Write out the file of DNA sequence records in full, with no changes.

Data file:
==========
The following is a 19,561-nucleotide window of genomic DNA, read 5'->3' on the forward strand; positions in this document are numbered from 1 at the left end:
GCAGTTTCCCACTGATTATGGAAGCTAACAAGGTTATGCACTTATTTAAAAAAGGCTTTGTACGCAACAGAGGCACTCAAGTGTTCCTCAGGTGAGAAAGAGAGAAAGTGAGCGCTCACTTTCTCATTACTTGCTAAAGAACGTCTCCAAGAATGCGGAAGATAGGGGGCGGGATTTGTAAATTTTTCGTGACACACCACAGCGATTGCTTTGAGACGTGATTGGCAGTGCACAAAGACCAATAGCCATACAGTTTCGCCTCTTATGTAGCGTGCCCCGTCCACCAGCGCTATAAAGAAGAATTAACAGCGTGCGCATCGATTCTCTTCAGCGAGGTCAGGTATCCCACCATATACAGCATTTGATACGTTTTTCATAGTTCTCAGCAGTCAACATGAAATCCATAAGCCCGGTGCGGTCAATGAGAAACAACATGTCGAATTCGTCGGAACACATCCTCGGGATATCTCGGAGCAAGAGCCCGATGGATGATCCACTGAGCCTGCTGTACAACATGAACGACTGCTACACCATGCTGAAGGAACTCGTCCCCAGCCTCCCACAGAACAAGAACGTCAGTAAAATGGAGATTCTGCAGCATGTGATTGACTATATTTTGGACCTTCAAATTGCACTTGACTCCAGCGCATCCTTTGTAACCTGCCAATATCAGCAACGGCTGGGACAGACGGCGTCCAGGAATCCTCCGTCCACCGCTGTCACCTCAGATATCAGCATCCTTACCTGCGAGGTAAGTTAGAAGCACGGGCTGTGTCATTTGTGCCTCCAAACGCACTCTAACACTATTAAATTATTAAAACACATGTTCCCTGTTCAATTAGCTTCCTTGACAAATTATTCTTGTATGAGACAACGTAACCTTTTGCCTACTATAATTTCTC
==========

The following is a 19,561-nucleotide window of genomic DNA, read 5'->3' on the forward strand; positions in this document are numbered from 1 at the left end:
GCAGTTTCCCACTGATTATGGAAGCTAACAAGGTTATGCACTTATTTAAAAAAGGCTTTGTACGCAACAGAGGCACTCAAGTGTTCCTCAGGTGAGAAAGAGAGAAAGTGAGCGCTCACTTTCTCATTACTTGCTAAAGAACGTCTCCAAGAATGCGGAAGATAGGGGGCGGGATTTGTAAATTTTTCGTGACACACCACAGCGATTGCTTTGAGACGTGATTGGCAGTGCACAAAGACCAATAGCCATACAGTTTCGCCTCTTATGTAGCGTGCCCCGTCCACCAGCGCTATAAAGAAGAATTAACAGCGTGCGCATCGATTCTCTTCAGCGAGGTCAGGTATCCCACCATATACAGCATTTGATACGTTTTTCATAGTTCTCAGCAGTCAACATGAAATCCATAAGCCCGGTGCGGTCAATGAGAAACAACATGTCGAATTCGTCGGAACACATCCTCGGGATATCTCGGAGCAAGAGCCCGATGGATGATCCACTGAGCCTGCTGTACAACATGAACGACTGCTACACCATGCTGAAGGAACTCGTCCCCAGCCTCCCACAGAACAAGAACGTCAGTAAAATGGAGATTCTGCAGCATGTGATTGACTATATTTTGGACCTTCAAATTGCACTTGACTCCAGCGCATCCTTTGTAACCTGCCAATATCAGCAACGGCTGGGACAGACGGCGTCCAGGAATCCTCCGTCCACCGCTGTCACCTCAGATATCAGCATCCTTACCTGCGAGGTAAGTTAGAAGCACGGGCTGTGTCATTTGTGCCTCCAAACGCACTCTAACACTATTAAATTATTAAAACACATGTTCCCTGTTCAATTAGCTTCCTTGACAAATTATTCTTGTATGAGACAACGTAACCTTTTGCCTACTATAATTTCTC